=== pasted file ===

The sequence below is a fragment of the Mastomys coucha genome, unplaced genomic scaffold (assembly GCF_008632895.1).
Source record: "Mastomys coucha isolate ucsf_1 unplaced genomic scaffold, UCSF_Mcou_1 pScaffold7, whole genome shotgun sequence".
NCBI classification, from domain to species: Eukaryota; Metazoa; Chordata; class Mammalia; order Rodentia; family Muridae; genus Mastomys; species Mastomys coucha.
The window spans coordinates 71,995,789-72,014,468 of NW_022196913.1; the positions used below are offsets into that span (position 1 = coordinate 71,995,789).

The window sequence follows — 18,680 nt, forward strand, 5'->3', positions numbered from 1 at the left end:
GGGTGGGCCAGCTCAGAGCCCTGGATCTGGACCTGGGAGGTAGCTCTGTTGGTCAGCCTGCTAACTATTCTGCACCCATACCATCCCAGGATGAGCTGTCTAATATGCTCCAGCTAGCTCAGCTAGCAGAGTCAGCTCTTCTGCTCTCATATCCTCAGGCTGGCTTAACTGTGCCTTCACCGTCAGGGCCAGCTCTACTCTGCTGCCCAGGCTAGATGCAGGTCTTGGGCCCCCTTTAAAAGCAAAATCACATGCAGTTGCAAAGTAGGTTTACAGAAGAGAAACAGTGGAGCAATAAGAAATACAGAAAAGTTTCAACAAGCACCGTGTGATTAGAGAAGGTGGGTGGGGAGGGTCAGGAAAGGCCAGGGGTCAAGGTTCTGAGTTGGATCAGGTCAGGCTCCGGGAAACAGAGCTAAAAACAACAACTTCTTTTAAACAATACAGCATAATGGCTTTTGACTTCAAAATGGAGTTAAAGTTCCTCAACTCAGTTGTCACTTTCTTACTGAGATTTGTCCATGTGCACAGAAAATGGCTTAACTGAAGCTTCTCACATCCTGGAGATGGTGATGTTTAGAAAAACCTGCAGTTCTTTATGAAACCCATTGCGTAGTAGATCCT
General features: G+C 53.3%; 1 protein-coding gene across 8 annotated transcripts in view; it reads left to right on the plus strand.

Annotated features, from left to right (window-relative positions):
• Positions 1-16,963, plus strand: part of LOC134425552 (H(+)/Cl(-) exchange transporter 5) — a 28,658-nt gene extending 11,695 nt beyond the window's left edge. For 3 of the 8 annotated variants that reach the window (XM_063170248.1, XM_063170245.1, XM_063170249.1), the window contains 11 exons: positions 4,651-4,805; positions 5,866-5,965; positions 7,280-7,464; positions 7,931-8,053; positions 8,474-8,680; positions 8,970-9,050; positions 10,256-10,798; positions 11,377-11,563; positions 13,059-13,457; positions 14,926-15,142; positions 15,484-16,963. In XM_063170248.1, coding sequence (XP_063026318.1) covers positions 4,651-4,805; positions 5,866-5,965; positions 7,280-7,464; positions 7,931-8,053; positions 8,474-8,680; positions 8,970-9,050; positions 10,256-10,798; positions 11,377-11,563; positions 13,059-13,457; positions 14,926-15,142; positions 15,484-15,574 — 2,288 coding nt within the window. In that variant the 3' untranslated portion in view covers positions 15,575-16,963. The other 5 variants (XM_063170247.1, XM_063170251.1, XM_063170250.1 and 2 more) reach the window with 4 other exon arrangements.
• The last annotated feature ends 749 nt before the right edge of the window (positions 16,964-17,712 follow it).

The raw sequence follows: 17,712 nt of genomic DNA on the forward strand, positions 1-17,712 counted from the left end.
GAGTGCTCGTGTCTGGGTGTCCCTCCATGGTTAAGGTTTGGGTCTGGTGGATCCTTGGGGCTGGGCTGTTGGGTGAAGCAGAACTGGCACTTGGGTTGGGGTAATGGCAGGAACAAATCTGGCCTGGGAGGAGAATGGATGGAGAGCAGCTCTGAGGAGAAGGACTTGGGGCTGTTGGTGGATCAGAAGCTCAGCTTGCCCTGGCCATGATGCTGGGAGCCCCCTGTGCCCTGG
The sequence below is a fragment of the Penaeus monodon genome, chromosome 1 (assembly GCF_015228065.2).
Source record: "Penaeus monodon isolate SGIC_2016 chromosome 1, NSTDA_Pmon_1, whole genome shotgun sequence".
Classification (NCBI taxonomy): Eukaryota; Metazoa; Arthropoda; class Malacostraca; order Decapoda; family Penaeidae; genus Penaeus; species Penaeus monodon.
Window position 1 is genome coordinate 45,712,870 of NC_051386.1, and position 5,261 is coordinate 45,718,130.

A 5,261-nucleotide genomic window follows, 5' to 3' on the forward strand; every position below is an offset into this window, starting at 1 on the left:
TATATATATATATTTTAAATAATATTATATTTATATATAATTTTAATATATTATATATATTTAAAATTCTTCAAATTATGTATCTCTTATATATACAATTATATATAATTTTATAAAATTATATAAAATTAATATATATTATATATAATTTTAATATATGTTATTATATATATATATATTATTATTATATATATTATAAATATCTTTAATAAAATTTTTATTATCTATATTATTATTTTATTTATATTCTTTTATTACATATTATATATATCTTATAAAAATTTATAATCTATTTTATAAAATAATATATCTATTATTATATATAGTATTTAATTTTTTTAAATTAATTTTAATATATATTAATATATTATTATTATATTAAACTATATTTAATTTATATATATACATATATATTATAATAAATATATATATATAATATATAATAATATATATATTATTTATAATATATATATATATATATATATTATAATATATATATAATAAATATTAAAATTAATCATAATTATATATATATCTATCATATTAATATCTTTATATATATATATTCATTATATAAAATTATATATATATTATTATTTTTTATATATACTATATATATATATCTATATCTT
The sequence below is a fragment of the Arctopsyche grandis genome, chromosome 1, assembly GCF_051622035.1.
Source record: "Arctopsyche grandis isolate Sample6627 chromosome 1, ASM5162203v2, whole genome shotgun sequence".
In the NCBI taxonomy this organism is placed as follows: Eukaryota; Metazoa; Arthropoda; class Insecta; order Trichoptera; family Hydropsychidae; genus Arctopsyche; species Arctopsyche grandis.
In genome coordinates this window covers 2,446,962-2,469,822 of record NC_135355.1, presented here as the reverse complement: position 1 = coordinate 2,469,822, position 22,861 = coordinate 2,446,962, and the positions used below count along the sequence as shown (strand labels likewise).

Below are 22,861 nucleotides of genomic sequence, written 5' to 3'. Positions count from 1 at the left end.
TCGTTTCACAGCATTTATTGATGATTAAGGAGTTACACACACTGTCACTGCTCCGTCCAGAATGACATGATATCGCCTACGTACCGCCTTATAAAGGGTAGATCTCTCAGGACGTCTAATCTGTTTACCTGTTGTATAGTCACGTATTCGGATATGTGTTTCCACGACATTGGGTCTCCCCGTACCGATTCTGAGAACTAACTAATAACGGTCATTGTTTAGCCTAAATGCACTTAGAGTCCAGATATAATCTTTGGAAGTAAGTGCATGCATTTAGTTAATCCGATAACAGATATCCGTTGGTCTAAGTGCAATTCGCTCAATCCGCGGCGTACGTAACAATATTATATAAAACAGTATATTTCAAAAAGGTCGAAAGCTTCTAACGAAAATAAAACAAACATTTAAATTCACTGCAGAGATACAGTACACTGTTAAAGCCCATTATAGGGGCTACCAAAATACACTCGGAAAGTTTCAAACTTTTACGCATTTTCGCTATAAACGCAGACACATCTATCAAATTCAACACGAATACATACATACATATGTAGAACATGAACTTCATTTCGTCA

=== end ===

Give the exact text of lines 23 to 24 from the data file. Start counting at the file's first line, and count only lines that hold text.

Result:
Below are 22,861 nucleotides of genomic sequence, written 5' to 3'. Positions count from 1 at the left end.
TCGTTTCACAGCATTTATTGATGATTAAGGAGTTACACACACTGTCACTGCTCCGTCCAGAATGACATGATATCGCCTACGTACCGCCTTATAAAGGGTAGATCTCTCAGGACGTCTAATCTGTTTACCTGTTGTATAGTCACGTATTCGGATATGTGTTTCCACGACATTGGGTCTCCCCGTACCGATTCTGAGAACTAACTAATAACGGTCATTGTTTAGCCTAAATGCACTTAGAGTCCAGATATAATCTTTGGAAGTAAGTGCATGCATTTAGTTAATCCGATAACAGATATCCGTTGGTCTAAGTGCAATTCGCTCAATCCGCGGCGTACGTAACAATATTATATAAAACAGTATATTTCAAAAAGGTCGAAAGCTTCTAACGAAAATAAAACAAACATTTAAATTCACTGCAGAGATACAGTACACTGTTAAAGCCCATTATAGGGGCTACCAAAATACACTCGGAAAGTTTCAAACTTTTACGCATTTTCGCTATAAACGCAGACACATCTATCAAATTCAACACGAATACATACATACATATGTAGAACATGAACTTCATTTCGTCA